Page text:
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Big Ten Power Rankings are back. Two weeks into Big Ten play, every team has lost at least one game and 11 of 14 conference teams are projected to finish between 7-11 and 11-7. If you disagree with anything other than 1st, 2nd or 14th in this week’s power rankings, you probably have a fair argument.

1. Purdue (3-1)

Once again, Purdue is leading the conference in post-up offense. The Boilers have routinely played out of the low post more often than any other team in the conference and that is the case once again this year, but they have company. The Boilermakers aren’t the only post-up heavy team in the league this year with Wisconsin, Illinois and Indiana all averaging at least 12 post up possessions (including passes) and scoring .99 points per possession or better.

The Boilermakers got the best of the Badgers on Sunday afternoon and that’s enough to earn the top spot in this week’s rankings.

2. Wisconsin (2-1)

Wisconsin lost at Purdue on Sunday, but has already traveled to Indiana and Purdue and split the difference. The Badgers don’t play Purdue again and still probably have the inside track on winning the conference.

For all intents and purposes, Greg Gard has just allowed Wisconsin to continue to be Wisconsin, but one stylistic difference appears to have stuck: Wisconsin forces turnovers now. Bo Ryan’s last five teams in Madison ranked 280th or worse in forced turnover percentage nationally. Greg Gard’s 2015-16 team led the Big Ten by forcing giveaways on 20.1% of possessions last year and now is ranked first in the league with a 24.2% forced turnover rate this year.

The Badgers have now forced turnovers more than once every five possessions in 7 of their last 8 games and it’s big man Ethan Happ who is leading the conference in steal rate.

3. Minnesota (3-1)

Minnesota is the surprise story of the Big Ten with a 3-1 start featuring road wins at Purdue and Northwestern and a home win over Ohio State. The Gophers’ one loss was in overtime to Michigan State. In a league where it’s hard to distinguish between any teams from 3 through 13, Minnesota has made the best case that they deserve to be slotted in a tier above — and that’s hard to say after last year’s woeful 2-16 season.

Freshman wing Amir Coffey has been terrific and Minnesota is the best team in the Big Ten at getting to the free throw line, but let’s take a closer look at Nate Mason. Mason has been the top-performing ball screen guard in the Big Ten and I would credit him with a significant portion of Minnesota’s improvement.

Mason is a legitimate dual threat out of the ball screen game as he passes on 53% of his pick-and-roll possesssions and shoots on 47%, ranking better than the 80th percentile in both.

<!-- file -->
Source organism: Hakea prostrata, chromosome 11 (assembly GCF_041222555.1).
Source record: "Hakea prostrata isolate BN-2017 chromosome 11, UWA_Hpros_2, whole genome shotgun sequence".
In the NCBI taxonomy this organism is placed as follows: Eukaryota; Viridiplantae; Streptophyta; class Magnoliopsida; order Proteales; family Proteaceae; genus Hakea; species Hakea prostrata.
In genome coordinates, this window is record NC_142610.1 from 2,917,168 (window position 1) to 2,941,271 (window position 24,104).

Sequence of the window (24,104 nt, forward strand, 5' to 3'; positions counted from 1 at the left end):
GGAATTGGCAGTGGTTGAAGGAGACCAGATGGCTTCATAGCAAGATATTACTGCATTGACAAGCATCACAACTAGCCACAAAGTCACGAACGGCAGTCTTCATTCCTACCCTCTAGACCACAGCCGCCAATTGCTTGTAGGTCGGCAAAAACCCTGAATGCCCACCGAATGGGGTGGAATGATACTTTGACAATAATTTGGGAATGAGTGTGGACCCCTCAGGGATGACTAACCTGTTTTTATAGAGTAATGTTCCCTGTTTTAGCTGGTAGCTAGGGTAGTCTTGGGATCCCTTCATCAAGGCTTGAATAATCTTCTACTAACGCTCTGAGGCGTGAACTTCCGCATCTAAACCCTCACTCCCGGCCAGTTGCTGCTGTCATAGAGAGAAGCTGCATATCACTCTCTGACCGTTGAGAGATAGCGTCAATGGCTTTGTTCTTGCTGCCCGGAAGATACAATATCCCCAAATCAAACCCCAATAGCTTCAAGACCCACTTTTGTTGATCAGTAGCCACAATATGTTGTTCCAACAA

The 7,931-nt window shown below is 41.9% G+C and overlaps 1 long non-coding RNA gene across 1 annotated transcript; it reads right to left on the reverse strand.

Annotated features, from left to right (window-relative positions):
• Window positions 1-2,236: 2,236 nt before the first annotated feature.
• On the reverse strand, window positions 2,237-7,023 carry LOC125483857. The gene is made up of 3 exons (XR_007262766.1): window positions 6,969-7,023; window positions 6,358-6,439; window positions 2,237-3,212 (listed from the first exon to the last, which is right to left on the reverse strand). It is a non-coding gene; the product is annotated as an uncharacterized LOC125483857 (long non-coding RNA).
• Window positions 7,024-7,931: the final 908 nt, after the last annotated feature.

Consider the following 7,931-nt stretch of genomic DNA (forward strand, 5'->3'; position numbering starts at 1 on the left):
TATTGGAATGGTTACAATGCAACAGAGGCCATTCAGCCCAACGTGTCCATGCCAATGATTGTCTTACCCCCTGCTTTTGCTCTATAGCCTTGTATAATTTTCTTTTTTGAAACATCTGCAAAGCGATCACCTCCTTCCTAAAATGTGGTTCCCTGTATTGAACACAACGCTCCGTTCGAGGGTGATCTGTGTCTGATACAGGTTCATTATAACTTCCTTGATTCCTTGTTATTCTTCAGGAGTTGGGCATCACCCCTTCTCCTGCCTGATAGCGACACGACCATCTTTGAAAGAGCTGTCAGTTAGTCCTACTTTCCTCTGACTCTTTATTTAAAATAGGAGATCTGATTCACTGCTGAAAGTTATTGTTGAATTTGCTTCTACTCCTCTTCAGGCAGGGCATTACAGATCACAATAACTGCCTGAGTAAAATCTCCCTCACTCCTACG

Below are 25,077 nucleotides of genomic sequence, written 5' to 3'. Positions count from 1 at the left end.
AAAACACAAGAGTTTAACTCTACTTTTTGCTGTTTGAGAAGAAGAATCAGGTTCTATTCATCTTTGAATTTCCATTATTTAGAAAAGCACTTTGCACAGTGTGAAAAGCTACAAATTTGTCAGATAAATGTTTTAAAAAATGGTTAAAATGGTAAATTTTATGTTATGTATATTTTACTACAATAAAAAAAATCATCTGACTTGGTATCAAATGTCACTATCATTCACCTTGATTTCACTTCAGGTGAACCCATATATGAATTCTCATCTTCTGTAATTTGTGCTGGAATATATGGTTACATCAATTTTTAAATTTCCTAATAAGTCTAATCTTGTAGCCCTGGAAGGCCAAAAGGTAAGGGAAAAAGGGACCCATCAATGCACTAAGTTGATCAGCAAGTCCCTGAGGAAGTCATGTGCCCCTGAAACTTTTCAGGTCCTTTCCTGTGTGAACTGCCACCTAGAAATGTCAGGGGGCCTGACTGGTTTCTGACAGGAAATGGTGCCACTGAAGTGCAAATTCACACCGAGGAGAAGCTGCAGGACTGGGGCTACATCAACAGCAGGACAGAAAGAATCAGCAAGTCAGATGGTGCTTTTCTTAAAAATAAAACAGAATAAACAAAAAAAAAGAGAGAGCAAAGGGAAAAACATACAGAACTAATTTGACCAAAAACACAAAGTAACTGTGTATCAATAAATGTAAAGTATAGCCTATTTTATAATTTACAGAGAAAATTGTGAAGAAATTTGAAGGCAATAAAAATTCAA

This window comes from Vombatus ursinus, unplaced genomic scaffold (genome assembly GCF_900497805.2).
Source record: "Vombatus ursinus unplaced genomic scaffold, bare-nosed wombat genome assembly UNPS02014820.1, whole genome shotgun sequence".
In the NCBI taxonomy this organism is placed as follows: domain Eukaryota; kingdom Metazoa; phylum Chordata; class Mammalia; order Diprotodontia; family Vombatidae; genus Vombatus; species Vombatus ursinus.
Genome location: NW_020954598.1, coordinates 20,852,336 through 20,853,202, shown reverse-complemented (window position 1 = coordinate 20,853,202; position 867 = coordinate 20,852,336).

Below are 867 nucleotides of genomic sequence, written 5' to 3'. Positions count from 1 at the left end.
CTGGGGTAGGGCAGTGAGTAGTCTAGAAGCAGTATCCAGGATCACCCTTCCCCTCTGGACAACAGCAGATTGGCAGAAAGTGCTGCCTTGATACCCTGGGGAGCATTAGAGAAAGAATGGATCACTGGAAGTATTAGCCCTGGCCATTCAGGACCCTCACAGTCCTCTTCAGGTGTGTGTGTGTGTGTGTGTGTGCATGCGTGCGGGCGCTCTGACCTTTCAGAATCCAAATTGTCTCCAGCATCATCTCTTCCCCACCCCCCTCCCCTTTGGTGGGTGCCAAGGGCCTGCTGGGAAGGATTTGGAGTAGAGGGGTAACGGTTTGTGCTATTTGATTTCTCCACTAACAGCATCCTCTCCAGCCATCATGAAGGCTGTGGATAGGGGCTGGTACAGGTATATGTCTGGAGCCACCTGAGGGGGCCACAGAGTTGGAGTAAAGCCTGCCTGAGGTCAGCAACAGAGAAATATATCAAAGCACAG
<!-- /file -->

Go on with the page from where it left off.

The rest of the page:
4. Maryland (2-1)

Maryland might not have a gaudy KenPom ranking thanks to a non-conference that didn’t see many tough opponents or blowouts, but the Terps are 2-1 and actually have the best efficiency margin in conference play. They went and won at Michigan and blew out Illinois at home, but choked away a game to Nebraska in which they were outscored 12-2 down the stretch. This is a young Maryland team, but with Melo Trimble and some surrounding talent there’s plenty to work with and they are 5 bad minutes away from a 3-0 record.

5. Nebraska (3-1)

Nebraska was the early feel-good story of the 2016-17 season as it jumped out to a 3-0 start, but I’m going to offer a word of caution to the Cornhusker faithful. There were 229 possessions in the first three games of the conference season and Nebraska outscored its opponents by 9 points — that’s just .03 points per possession.

The road wins were impressive and Nebraska has clearly shown the toughness required to win on the road at places like Maryland  and Indiana, but despite shooting 42% from three-point range (after shooting just 29% from three in non-conference play), the Huskers are only outscoring Big Ten teams by .4 points per 100 possessions. .

Despite the narrow margins, there’s plenty to admire about Tim Miles’ team. First, they played a hell of a non-conference schedule and appear to be better for it. Second, they they have one of the best backcourts in the Big Ten. The duo of Tai Webster and Glynn Watson has given Miles a simple gameplan: ball pressure and ball screens. The Huskers have the best steal rate in Big Ten games, recording steals on 15.2% of opponent possessions. Sustained for a whole season, that would trail only West Virginia nationally.

Miles has also gone all in with the pick-and-roll and any team that is going to face the Huskers is going to have their ball screen defense tested. Nebraska records a shot out of pick-and-roll action (including pass outs) 29 times per game, that’s over 30% more than the other ball screen frequent teams (Maryland, Illinois, Minnesota and Michigan) in the conference.

For the whole season, Nebraska might not be as efficient as some of the better pick-and-roll teams in the league, but those numbers are turning around over the last few games as Watson and Webster have been dominant in Big Ten play.

6. Michigan State (3-1)

When we look back on it, the December 27th overtime win at Minnesota might be remembered as the win that turned Michigan State’s season around. The Spartans still have major offensive concerns (when was the last time that Michigan State had the worst offensive rebounding team in the conference? At any point.), but the defense has been good and they’ve started to show the vintage ability to grind out wins.